In the Bible, there is reference to when the Moon will become like blood. This could possibly refer to a Total Eclipse of the Moon when the events which are described in this Bible passage, happen.

What's On the Dark Side of the Moon?:

The dark side of the moon is heavily cratered. It seems that it's taken a lot of battering over the years! But the Dark Side is not really always dark. It would be better if we called it the Far Side of the moon, being the side which always faces away from us (apart from a slight nodding movement called "libration"). The Far Side ("Dark Side") of the moon is in total bright sunlight when it is in our "new moon" phase, because that is when that side completely faces the sun.
You want to see a pic? OK, have a look at the NASA photo taken during the Apollo 16 mission, here.

Why is the Moon in the Northern Hemisphere upside down from how it looks here in the Southern Hemisphere?:

The Moon orbits near the equator of the Earth. In the southern hemisphere, we're standing on the opposite side of the globe from the "northerners", so we are "upside down" from each other! So we see the Moon from a completely different vantage point (ie "upside down"!). In fact, we in the southern hemisphere view most of the stars quite differently than from the northern hemisphere.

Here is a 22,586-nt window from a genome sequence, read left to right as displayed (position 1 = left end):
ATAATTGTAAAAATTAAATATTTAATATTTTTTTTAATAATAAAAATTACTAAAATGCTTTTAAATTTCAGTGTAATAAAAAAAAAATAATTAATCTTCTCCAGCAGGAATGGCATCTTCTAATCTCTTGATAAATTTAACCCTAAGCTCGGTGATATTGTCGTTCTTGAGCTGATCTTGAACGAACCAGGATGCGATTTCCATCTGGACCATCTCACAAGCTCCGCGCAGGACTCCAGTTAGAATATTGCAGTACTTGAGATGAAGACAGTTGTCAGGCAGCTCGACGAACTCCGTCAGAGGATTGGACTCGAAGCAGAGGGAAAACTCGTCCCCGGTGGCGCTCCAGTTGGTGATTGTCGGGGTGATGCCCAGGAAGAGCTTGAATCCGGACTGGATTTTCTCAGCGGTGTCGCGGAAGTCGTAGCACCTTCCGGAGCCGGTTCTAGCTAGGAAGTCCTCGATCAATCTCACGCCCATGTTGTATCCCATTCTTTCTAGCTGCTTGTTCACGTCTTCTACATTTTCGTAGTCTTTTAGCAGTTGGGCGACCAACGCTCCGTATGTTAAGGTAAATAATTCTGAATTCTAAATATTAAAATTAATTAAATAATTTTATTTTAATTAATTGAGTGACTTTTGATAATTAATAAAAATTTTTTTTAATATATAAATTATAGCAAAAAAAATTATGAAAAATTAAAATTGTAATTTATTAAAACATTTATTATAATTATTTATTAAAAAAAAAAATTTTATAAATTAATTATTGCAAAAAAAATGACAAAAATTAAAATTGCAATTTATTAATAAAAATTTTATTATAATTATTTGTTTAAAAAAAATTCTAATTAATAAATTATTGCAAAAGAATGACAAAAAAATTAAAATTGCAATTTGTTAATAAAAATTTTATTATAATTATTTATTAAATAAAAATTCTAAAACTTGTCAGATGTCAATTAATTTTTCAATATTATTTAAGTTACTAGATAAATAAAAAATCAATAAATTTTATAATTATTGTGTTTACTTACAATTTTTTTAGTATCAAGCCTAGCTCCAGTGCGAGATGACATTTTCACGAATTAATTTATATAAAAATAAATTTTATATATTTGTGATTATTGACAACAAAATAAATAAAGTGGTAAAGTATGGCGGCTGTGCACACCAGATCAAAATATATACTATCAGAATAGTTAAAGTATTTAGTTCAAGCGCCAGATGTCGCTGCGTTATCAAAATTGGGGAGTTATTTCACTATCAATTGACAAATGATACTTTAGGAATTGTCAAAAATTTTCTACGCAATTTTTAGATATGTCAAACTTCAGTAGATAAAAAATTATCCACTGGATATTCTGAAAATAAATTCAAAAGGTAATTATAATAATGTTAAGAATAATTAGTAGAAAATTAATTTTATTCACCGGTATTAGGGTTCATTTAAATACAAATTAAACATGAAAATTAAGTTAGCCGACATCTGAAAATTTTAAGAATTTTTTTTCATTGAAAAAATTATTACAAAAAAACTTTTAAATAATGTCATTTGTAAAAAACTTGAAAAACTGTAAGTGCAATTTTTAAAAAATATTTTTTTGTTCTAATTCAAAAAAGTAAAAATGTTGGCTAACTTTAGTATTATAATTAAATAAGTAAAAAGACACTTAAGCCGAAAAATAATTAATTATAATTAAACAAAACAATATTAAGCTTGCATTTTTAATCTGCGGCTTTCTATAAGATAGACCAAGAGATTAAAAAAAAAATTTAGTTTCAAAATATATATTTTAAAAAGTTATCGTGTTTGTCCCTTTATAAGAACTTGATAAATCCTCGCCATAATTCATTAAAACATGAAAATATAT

What is Apogee and Perigee?:

Lunar apogee is when the moon's orbit is at its most distant from the earth and perigee is when it is nearest to the earth. This happens at different times for each month and for each year, and at different distances. For example, this year (2002), the most distant apogee was on March 14 at about 1pm (NZ time of course!) when it was 406,704 km away from earth. The nearest perigee this year occurred on Feb 28 at about 8.30am when it was 356,897 km away. Every month it is different.
Does this mean that the moon looks smaller if it is farther away? Yes, it does. A full moon near perigee looks a lot bigger and brighter than a full moon near apogee. Anything which is closer looks larger and that is how it is with the moon.

Apogee and perigee for the month of July 2002, for example, was as follows:

Perigee: July 15, 0146hrs (1.46am) : 367,851 km away from earth.
Apogee: July 2, 1936hrs (7.36pm): 404,210 km away from earth.

In 2002, the moon was at its closest perigee for the year on February 28th. It was at 356,897 kms.

Did Humans really land on the Moon?

If there had been no Apollo landings on the moon, it would be possible but VERY difficult to keep it a secret. There are some reasons to believe we really did get to the Moon, here, at NASA's Thursday Classroom. Maybe the real test will be when we can get on board a spacecraft which will take many of us there, just like we can go to another country. But of course, that's a little way in the future yet as there are a lot of hurdles to jump first (like the Van Allen radiation belts!).
Mars is likely to be the planet next colonised by our species but the Moon could be a drop-off base also. Science fiction may come to life!

Contact The Oracle
Ask The Oracle about the Moon

Copyright S Alexander 2002
Please Ask The Oracle if you wish to copy graphics etc, OK?!

Except animated moon which is courtesy of Jo's World